The Heartfelt Movie Bob Saget Made For His Late Sister

The late, great Bob Saget was a man who wore many hats and wore them well: rude and raucous R-rated comedian, beloved and chaste TV sitcom dad, hilarious host of "America's Funniest Home Videos" — the list goes on. But one of his more selfless turns in the entertainment industry has gone largely unnoticed over the years, and hell, what better time than now to highlight it, right? Years back, Saget directed the film "For Hope," which was based on and dedicated to his late sister, Gay.

The 1996 made-for-television drama follows a woman, played by Dana Delany, who suffers from scleroderma, the same incurable disease from which Saget's sister suffered. The film is loosely based on her story, which sadly ended in 1994 when she passed away from the illness. Sadly, Saget's other sister, Andrea, had also died nearly 10 years prior due to a brain aneurysm. 

According to the Mayo Clinic, the autoimmune disease is part of "a group of rare diseases that involve the hardening and tightening of the skin and connective tissues." The uncommon ailment is more common in women and often occurs between the ages of 30 and 50. Some people affected see changes in their skin while others see changes in blood vessels, internal organs, and their digestive tract, all depending on the severity of the disease present.

Saget Had a History With the Disease Before His Film

Interestingly enough, in 2019, Saget revealed to NIH Medline Plus Magazine that he had become acquainted with the disease years before it would come into his personal life and influence his filmmaking:

"I got a call from someone I did not know asking me to host a comedy fundraiser for a disease I knew very little about. I said yes and hosted the event, which starred Ellen DeGeneres, Rosie O'Donnell and others. Little did I know that just a few years later, my sister would be diagnosed with the disease."

In the same interview, the comic revealed that his sister ended up returning home to live with their parents following her diagnosis, illustrating how the stages of the disease affected his family's lives, which he later brought to the screen. "She needed so much help," he said. "It is incredibly painful to have a loved one experience a condition like this. It is a very painful disease. My family is still having post-traumatic stress disorder. I don't know how my parents endured."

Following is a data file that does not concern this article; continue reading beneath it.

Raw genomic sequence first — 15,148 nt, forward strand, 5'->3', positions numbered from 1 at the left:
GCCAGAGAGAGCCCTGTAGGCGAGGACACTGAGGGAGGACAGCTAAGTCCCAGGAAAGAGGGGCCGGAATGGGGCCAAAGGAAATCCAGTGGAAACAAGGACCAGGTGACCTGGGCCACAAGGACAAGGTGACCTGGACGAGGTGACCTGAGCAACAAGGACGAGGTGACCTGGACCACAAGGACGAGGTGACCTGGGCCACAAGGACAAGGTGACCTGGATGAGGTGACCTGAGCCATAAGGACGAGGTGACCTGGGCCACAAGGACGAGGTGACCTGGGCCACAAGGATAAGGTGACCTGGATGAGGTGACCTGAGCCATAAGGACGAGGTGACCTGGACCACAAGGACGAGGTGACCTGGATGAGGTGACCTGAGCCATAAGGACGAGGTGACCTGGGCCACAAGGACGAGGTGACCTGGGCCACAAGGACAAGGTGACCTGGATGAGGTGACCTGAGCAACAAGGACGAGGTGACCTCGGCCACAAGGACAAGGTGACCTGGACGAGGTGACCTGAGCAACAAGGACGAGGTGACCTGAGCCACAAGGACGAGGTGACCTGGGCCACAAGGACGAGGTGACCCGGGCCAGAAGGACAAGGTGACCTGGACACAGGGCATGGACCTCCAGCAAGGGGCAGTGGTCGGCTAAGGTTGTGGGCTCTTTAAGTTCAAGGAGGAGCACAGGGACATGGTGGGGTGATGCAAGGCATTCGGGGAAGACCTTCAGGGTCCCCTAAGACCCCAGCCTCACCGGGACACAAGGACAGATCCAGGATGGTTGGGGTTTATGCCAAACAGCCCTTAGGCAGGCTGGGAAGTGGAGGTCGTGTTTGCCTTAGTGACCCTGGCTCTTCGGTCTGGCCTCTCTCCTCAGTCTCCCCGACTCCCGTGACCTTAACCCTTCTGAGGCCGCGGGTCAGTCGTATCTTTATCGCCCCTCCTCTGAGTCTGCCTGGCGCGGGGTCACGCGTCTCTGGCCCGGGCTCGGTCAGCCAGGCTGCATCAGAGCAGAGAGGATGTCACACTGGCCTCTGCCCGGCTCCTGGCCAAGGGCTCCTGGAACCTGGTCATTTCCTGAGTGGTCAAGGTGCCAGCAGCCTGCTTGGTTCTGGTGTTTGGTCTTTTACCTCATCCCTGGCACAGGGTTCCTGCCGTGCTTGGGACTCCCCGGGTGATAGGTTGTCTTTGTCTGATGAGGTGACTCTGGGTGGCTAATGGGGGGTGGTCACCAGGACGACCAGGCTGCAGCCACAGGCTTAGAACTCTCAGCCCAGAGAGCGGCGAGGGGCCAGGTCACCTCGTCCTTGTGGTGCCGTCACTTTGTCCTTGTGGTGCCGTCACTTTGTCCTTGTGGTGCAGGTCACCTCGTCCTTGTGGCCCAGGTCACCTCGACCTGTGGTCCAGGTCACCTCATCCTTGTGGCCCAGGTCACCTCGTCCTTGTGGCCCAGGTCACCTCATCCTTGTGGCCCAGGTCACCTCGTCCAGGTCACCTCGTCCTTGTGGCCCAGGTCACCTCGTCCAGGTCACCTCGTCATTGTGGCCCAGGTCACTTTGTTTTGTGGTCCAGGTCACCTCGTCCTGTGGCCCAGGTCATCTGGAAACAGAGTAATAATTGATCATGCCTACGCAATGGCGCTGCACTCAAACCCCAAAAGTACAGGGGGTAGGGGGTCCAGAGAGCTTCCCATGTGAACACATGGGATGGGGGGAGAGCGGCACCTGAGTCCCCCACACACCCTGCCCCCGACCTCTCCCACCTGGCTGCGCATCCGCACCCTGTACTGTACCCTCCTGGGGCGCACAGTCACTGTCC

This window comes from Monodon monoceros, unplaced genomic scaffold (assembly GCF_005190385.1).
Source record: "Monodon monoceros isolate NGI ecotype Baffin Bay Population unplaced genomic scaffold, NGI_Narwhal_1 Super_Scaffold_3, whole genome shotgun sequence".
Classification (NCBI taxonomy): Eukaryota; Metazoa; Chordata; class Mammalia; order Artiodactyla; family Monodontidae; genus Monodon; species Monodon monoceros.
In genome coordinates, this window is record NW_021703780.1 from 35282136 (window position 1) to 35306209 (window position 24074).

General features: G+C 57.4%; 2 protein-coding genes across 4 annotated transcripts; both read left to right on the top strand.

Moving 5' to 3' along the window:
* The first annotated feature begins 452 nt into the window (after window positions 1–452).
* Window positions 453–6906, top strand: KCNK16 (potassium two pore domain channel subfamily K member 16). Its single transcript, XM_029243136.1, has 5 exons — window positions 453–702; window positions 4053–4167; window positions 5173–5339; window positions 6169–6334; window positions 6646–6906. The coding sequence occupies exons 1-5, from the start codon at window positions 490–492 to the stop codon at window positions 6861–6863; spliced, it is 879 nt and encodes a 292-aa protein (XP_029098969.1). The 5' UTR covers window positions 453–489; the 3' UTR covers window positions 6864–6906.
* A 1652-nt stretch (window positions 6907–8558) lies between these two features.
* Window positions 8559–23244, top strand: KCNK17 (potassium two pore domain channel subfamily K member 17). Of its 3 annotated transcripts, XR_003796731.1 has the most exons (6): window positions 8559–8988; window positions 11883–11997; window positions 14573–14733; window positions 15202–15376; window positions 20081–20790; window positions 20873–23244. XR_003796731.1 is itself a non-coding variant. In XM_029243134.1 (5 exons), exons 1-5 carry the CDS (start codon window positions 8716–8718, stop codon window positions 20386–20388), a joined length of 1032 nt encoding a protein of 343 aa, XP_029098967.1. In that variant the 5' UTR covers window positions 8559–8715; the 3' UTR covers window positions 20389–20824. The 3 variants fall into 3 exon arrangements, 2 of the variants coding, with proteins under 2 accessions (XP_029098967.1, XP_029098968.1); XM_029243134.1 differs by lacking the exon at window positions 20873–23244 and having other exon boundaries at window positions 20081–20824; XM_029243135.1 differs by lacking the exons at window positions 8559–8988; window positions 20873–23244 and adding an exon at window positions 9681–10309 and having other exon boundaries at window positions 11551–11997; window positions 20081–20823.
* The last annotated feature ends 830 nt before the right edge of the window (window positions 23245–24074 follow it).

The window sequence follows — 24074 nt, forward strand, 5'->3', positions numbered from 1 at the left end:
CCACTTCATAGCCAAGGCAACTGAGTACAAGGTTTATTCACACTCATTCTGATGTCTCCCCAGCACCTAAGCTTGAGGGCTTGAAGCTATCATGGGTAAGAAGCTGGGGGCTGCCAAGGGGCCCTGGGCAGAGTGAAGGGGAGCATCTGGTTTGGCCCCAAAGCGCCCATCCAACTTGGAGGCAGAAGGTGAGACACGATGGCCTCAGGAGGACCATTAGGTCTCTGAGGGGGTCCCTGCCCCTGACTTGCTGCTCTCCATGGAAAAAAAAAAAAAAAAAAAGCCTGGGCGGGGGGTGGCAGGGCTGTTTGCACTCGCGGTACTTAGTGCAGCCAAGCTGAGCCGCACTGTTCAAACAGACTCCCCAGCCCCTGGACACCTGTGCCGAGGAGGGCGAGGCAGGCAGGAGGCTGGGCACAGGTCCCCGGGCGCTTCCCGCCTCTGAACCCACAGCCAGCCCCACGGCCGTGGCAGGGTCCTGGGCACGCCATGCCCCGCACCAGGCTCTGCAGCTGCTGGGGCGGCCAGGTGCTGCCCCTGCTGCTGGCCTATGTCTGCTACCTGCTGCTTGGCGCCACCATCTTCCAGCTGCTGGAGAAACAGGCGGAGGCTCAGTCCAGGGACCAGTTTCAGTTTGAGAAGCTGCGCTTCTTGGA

Saget Will Be Missed By Those Looking For a Cure

From the film project to his personal goals, it was clear the actor was dedicated to supporting research for this terrible ailment. He proudly stated that "one of my life's missions [is] to help find a cure for this disease" in a May 2019 Instagram post, and throughout his time here on Earth, he definitely made an impact within the scleroderma community.

On January 9, 2022 — the day of Saget's death — the Scleroderma Research Foundation penned a heartfelt tribute to the TV personality via Instagram following his years of dedicated support:

"In loving memory of Bob Saget, a cherished colleague, friend, and Scleroderma Research Foundation Board member for over 20 years. Bob was a relentless champion for scleroderma patients and the mission of the SRF—finding a cure for scleroderma. He will be dearly missed."

The comic clearly had a passion for doing good, and through this he made some livelong allies, including the Scleroderma Research Foundation's founder, Sharon Monsky. Through her bond with Saget and his support of the foundation's efforts, she secured a cameo role in Saget's film "My Hope," which, if you think about it, is now a heartfelt memory for both his sister and himself. It's clear that "Full House" fans aren't the only ones who will be grieving Saget for the foreseeable future.